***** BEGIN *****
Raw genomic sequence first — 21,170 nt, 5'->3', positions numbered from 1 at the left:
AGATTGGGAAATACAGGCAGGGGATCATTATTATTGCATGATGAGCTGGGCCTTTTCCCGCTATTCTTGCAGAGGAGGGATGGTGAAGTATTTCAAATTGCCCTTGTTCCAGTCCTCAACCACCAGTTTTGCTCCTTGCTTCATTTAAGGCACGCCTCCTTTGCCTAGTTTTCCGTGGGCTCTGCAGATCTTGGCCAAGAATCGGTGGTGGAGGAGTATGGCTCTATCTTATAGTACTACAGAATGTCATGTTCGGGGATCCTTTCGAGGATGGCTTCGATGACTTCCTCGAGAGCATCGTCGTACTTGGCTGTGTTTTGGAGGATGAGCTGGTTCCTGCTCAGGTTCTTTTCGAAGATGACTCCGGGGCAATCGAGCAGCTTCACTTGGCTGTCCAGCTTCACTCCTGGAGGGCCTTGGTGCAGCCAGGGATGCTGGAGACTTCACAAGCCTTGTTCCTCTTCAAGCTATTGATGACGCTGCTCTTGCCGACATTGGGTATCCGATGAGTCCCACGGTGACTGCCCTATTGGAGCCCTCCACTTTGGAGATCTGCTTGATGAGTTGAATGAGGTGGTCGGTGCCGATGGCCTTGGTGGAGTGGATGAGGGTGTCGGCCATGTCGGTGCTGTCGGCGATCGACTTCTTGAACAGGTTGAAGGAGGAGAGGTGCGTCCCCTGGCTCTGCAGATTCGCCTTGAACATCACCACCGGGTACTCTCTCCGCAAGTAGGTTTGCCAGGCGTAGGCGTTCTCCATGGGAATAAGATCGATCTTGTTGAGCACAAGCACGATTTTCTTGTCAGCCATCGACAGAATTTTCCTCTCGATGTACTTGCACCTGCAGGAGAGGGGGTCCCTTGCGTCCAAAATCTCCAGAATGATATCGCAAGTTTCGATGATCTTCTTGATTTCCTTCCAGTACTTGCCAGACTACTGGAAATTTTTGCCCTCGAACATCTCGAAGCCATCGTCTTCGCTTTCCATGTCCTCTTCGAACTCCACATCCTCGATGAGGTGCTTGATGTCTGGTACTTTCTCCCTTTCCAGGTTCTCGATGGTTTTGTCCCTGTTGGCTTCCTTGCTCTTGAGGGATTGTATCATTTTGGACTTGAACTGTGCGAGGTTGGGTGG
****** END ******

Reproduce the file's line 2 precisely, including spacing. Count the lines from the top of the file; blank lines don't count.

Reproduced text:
AGATTGGGAAATACAGGCAGGGGATCATTATTATTGCATGATGAGCTGGGCCTTTTCCCGCTATTCTTGCAGAGGAGGGATGGTGAAGTATTTCAAATTGCCCTTGTTCCAGTCCTCAACCACCAGTTTTGCTCCTTGCTTCATTTAAGGCACGCCTCCTTTGCCTAGTTTTCCGTGGGCTCTGCAGATCTTGGCCAAGAATCGGTGGTGGAGGAGTATGGCTCTATCTTATAGTACTACAGAATGTCATGTTCGGGGATCCTTTCGAGGATGGCTTCGATGACTTCCTCGAGAGCATCGTCGTACTTGGCTGTGTTTTGGAGGATGAGCTGGTTCCTGCTCAGGTTCTTTTCGAAGATGACTCCGGGGCAATCGAGCAGCTTCACTTGGCTGTCCAGCTTCACTCCTGGAGGGCCTTGGTGCAGCCAGGGATGCTGGAGACTTCACAAGCCTTGTTCCTCTTCAAGCTATTGATGACGCTGCTCTTGCCGACATTGGGTATCCGATGAGTCCCACGGTGACTGCCCTATTGGAGCCCTCCACTTTGGAGATCTGCTTGATGAGTTGAATGAGGTGGTCGGTGCCGATGGCCTTGGTGGAGTGGATGAGGGTGTCGGCCATGTCGGTGCTGTCGGCGATCGACTTCTTGAACAGGTTGAAGGAGGAGAGGTGCGTCCCCTGGCTCTGCAGATTCGCCTTGAACATCACCACCGGGTACTCTCTCCGCAAGTAGGTTTGCCAGGCGTAGGCGTTCTCCATGGGAATAAGATCGATCTTGTTGAGCACAAGCACGATTTTCTTGTCAGCCATCGACAGAATTTTCCTCTCGATGTACTTGCACCTGCAGGAGAGGGGGTCCCTTGCGTCCAAAATCTCCAGAATGATATCGCAAGTTTCGATGATCTTCTTGATTTCCTTCCAGTACTTGCCAGACTACTGGAAATTTTTGCCCTCGAACATCTCGAAGCCATCGTCTTCGCTTTCCATGTCCTCTTCGAACTCCACATCCTCGATGAGGTGCTTGATGTCTGGTACTTTCTCCCTTTCCAGGTTCTCGATGGTTTTGTCCCTGTTGGCTTCCTTGCTCTTGAGGGATTGTATCATTTTGGACTTGAACTGTGCGAGGTTGGGTGG